[Update 9/16/13: The original post is back up. Spin me around!]
[Update 8/23/13: Mark Devlin has recently taken down his original post.]
Picking up on the Japan-side expat story behind the sale of Metropolis magazine, Mark Devlin let me know that the key missing piece to the sale was that a lien was never recorded for property that Mr. Lloyd had pledged to buy the magazine.
According to Mark, the installment payment was to be secured by a lien in property that Mr. Lloyd owed in downtown Tokyo. However, Mr. Lloyd never recorded the lien. (Someone might be able to assist as to whether it is only the owner who can record a lien in Japan. In America, the non-owner can file a notice of lien in most states.)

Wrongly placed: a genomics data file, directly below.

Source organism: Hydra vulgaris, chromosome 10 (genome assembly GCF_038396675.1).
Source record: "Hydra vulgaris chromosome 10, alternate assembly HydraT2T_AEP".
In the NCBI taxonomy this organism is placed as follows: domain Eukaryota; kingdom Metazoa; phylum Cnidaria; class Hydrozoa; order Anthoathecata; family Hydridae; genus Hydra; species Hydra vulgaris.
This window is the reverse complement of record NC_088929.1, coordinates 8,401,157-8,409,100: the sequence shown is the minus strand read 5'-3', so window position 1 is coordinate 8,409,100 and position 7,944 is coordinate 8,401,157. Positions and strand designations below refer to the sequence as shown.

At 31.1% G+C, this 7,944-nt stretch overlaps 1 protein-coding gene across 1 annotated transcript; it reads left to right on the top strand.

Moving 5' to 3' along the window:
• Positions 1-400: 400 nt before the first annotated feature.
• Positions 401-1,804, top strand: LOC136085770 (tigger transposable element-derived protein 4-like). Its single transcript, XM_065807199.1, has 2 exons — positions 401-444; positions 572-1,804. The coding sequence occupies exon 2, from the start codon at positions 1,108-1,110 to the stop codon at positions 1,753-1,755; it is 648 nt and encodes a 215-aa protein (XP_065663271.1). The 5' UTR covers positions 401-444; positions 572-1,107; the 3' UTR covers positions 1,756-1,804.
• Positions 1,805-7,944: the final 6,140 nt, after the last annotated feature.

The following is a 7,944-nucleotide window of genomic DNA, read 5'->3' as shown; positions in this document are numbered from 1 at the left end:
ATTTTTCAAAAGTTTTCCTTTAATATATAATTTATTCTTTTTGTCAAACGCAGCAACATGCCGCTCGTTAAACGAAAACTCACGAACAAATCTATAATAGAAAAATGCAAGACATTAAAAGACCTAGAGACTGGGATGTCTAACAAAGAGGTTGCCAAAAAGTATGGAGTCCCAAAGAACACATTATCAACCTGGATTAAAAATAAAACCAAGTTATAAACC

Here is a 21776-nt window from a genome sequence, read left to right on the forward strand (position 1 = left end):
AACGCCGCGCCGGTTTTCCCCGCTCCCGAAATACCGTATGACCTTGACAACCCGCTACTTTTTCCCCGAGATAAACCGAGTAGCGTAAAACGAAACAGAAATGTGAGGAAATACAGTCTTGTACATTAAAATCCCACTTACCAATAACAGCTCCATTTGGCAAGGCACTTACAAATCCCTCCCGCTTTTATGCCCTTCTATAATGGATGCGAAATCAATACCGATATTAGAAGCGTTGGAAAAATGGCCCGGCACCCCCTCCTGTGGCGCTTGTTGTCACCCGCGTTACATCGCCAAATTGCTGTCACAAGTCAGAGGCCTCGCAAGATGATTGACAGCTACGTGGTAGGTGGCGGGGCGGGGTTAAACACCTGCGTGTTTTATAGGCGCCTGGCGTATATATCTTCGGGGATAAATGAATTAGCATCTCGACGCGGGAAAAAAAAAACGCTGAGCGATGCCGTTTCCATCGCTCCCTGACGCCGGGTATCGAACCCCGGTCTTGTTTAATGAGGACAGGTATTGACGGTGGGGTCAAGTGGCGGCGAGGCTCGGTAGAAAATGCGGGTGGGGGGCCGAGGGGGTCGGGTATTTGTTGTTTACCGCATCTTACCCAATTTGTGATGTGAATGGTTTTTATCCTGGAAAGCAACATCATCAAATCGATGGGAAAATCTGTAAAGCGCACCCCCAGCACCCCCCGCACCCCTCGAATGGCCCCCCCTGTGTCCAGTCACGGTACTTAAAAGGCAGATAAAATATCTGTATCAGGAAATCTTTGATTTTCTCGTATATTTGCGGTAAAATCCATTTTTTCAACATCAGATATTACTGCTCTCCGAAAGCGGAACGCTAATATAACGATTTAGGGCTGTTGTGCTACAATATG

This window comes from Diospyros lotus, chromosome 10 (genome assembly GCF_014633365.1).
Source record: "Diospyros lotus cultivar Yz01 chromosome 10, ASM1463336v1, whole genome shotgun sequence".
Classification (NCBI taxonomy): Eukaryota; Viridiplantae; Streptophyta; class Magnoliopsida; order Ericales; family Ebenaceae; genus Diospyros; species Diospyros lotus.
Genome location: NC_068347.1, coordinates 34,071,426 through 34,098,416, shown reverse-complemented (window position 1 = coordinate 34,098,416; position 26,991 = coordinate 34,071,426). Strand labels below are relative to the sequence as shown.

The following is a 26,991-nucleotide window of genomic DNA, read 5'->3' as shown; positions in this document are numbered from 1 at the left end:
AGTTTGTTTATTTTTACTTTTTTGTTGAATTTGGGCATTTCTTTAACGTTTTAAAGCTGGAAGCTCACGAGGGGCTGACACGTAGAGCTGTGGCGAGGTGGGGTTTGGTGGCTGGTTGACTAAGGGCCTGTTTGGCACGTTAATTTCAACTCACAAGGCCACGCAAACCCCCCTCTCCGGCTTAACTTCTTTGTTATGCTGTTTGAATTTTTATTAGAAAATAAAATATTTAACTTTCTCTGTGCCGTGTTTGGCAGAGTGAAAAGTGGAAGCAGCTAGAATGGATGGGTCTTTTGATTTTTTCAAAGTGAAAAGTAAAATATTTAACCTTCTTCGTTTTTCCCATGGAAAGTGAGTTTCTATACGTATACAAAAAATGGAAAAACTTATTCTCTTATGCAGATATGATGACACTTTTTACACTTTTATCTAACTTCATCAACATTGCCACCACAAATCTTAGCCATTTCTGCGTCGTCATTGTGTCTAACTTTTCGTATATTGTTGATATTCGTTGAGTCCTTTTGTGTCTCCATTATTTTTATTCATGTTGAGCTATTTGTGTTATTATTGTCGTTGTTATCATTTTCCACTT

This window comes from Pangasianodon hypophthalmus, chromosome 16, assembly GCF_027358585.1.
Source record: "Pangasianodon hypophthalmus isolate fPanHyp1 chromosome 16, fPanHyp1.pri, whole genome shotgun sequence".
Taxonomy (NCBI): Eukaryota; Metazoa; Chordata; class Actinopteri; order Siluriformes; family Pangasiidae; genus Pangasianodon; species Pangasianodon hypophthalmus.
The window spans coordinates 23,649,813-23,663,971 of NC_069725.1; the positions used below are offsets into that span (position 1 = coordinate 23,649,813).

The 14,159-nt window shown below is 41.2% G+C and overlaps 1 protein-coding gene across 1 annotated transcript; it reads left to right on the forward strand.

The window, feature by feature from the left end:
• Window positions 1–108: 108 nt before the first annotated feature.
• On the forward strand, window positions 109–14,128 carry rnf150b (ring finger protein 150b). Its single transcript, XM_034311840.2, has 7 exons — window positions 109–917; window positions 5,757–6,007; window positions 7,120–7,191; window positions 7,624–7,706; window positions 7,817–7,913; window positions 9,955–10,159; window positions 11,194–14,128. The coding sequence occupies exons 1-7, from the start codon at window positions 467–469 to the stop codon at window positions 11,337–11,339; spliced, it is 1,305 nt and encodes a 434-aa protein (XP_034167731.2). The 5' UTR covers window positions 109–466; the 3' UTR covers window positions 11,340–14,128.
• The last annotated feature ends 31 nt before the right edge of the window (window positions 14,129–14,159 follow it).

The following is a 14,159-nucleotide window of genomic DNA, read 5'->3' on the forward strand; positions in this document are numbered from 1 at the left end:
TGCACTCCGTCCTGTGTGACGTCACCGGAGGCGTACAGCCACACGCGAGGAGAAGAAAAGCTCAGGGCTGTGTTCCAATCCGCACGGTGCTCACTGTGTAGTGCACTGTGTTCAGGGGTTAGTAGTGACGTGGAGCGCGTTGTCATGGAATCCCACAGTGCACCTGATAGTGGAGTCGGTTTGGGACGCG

So it sounds like there is more to the controversy than a he-said, he-said. According to Mark, one side—his—sought a security interest, and the other side pledged it, only not to record that security or make it known to any subsequent creditor, like, for instance, Shinsei Bank.
In the foreigner community, it so sadly remains that deals are breached routinely if all you have to rely on is Japanese remedies. Law is one thing, remedies are another.
(Update: discussion w/ others on Facebook. We had concluded a few weeks ago that the issue must involve security interest.)